TVU Packs Broadcast Dallas Shootings Live

DALLAS—On site to cover the Black Lives Matter protest march on July 7, reporters from Tegna’s news station in Dallas, WFAA, soon found themselves in middle of the sniper fire that would take the lives of five police officers. The reporters were able to broadcast the events live across other Tegna stations around the country thanks in part to TVU Network’s TVU transmitters and receivers. The station used its TVU gear to deliver 11 straight hours of coverage on the shooting.

WFAA was able to share the entirety of its coverage due to its TVU Grid, an IP-based live video distribution, routing and switching system that let WFAA switch its live video and share streams to all other Tegna stations like in Seattle, Cleveland, Denver and Washington D.C.

In addition to the TVU transmitters, receivers and grid, WFAA utilized TVU’s IS+ (Inverse StatMux Plus), a proprietary algorithm for transmission. According to William Fesh, WFAA’s news operation manager, the IS+ was a big factor in the station’s ability to deliver high-quality, low latency images during the event.

Per Fesh, WFAA switched over to TVU products around the time that he joined the station a little more than a year-and-a-half ago, and the difference was quickly noticeable. “Once we started changing the culture of how to use these packs and to take advantage of them, things overnight got tremendously better,” he said. With the TVU technology, Fesh says the station has a 98 percent success rate with the video quality.

The TVU gear also allowed for the unique and immersive perspective that WFAA provided from the field, which would not have been possible with just a few years ago by using a microwave truck.

“There were a lot of times that we were seeing pictures that were being taken, you may not have seen where the shooting was coming from but you were seeing other people who were in the same situation; who were right there with you hiding behind cars, hiding behind trees, laying on the ground covering their family members because it was all they could do,” Fesh explained. “In the past you may have had that, but you may have only had that on your camera. You wouldn’t have been able to share that with anybody until you had the opportunity to get to a place to share, or you would have had to been extremely lucky to be tethered to a microwave truck to be able to share those pictures at that moment.”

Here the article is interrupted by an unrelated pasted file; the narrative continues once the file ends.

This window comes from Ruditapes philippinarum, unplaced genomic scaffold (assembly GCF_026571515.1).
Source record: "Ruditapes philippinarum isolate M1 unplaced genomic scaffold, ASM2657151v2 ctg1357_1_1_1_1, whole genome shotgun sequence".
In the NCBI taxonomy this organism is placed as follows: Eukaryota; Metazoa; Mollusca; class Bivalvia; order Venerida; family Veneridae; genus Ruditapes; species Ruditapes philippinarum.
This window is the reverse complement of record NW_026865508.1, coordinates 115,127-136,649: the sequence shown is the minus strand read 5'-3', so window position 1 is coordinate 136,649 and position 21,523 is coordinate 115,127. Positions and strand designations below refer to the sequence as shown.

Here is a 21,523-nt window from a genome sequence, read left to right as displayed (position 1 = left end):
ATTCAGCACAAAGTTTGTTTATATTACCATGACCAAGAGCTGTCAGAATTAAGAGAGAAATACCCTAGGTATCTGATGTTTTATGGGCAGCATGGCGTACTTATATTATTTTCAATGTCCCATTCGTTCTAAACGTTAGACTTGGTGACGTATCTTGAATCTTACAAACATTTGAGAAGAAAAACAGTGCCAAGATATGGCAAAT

In recent weeks, other Tegna stations used its TVU equipment to similar effect, covering events live like the Republican National Convention, the Baton Rouge, La., shootings, and the Pulse night club shooting in Orlando, Fla.

“I really believe that for news coverage, for broadcasting, for the web and for everything as we move forward in sharing information that these technologies allow the same delivery as a microwave platform or a satellite truck, but they’re allowing you to have more flexibility on where and when you deliver it,” said Fesh.